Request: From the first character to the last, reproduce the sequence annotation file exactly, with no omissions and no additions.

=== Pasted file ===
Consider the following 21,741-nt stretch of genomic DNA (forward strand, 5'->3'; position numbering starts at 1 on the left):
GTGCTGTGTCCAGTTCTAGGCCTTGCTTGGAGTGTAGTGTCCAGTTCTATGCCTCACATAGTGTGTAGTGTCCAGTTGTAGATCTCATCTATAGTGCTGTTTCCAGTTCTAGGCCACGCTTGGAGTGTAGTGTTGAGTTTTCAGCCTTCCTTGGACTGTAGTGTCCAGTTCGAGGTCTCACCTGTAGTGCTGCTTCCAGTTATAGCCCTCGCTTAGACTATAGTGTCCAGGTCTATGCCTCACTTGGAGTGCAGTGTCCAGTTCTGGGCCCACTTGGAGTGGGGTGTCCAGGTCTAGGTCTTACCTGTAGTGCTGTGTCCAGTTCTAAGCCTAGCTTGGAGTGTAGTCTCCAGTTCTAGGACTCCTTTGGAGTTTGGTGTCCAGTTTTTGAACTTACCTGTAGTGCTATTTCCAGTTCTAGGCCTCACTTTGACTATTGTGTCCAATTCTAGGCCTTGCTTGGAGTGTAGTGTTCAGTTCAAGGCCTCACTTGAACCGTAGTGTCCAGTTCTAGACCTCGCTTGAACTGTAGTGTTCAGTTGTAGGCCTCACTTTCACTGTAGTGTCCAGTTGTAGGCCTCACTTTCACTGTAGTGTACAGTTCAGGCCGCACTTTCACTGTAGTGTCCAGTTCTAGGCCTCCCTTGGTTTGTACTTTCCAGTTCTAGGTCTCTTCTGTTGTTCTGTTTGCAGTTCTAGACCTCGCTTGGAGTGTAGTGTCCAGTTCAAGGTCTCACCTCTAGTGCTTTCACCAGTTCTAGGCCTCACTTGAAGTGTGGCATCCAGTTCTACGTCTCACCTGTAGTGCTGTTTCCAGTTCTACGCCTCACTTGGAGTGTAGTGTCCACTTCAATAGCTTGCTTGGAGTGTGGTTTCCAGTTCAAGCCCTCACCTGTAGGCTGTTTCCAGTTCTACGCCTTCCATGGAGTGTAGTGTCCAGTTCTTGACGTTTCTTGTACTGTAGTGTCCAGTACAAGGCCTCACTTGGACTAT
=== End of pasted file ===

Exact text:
Consider the following 21,741-nt stretch of genomic DNA (forward strand, 5'->3'; position numbering starts at 1 on the left):
GTGCTGTGTCCAGTTCTAGGCCTTGCTTGGAGTGTAGTGTCCAGTTCTATGCCTCACATAGTGTGTAGTGTCCAGTTGTAGATCTCATCTATAGTGCTGTTTCCAGTTCTAGGCCACGCTTGGAGTGTAGTGTTGAGTTTTCAGCCTTCCTTGGACTGTAGTGTCCAGTTCGAGGTCTCACCTGTAGTGCTGCTTCCAGTTATAGCCCTCGCTTAGACTATAGTGTCCAGGTCTATGCCTCACTTGGAGTGCAGTGTCCAGTTCTGGGCCCACTTGGAGTGGGGTGTCCAGGTCTAGGTCTTACCTGTAGTGCTGTGTCCAGTTCTAAGCCTAGCTTGGAGTGTAGTCTCCAGTTCTAGGACTCCTTTGGAGTTTGGTGTCCAGTTTTTGAACTTACCTGTAGTGCTATTTCCAGTTCTAGGCCTCACTTTGACTATTGTGTCCAATTCTAGGCCTTGCTTGGAGTGTAGTGTTCAGTTCAAGGCCTCACTTGAACCGTAGTGTCCAGTTCTAGACCTCGCTTGAACTGTAGTGTTCAGTTGTAGGCCTCACTTTCACTGTAGTGTCCAGTTGTAGGCCTCACTTTCACTGTAGTGTACAGTTCAGGCCGCACTTTCACTGTAGTGTCCAGTTCTAGGCCTCCCTTGGTTTGTACTTTCCAGTTCTAGGTCTCTTCTGTTGTTCTGTTTGCAGTTCTAGACCTCGCTTGGAGTGTAGTGTCCAGTTCAAGGTCTCACCTCTAGTGCTTTCACCAGTTCTAGGCCTCACTTGAAGTGTGGCATCCAGTTCTACGTCTCACCTGTAGTGCTGTTTCCAGTTCTACGCCTCACTTGGAGTGTAGTGTCCACTTCAATAGCTTGCTTGGAGTGTGGTTTCCAGTTCAAGCCCTCACCTGTAGGCTGTTTCCAGTTCTACGCCTTCCATGGAGTGTAGTGTCCAGTTCTTGACGTTTCTTGTACTGTAGTGTCCAGTACAAGGCCTCACTTGGACTAT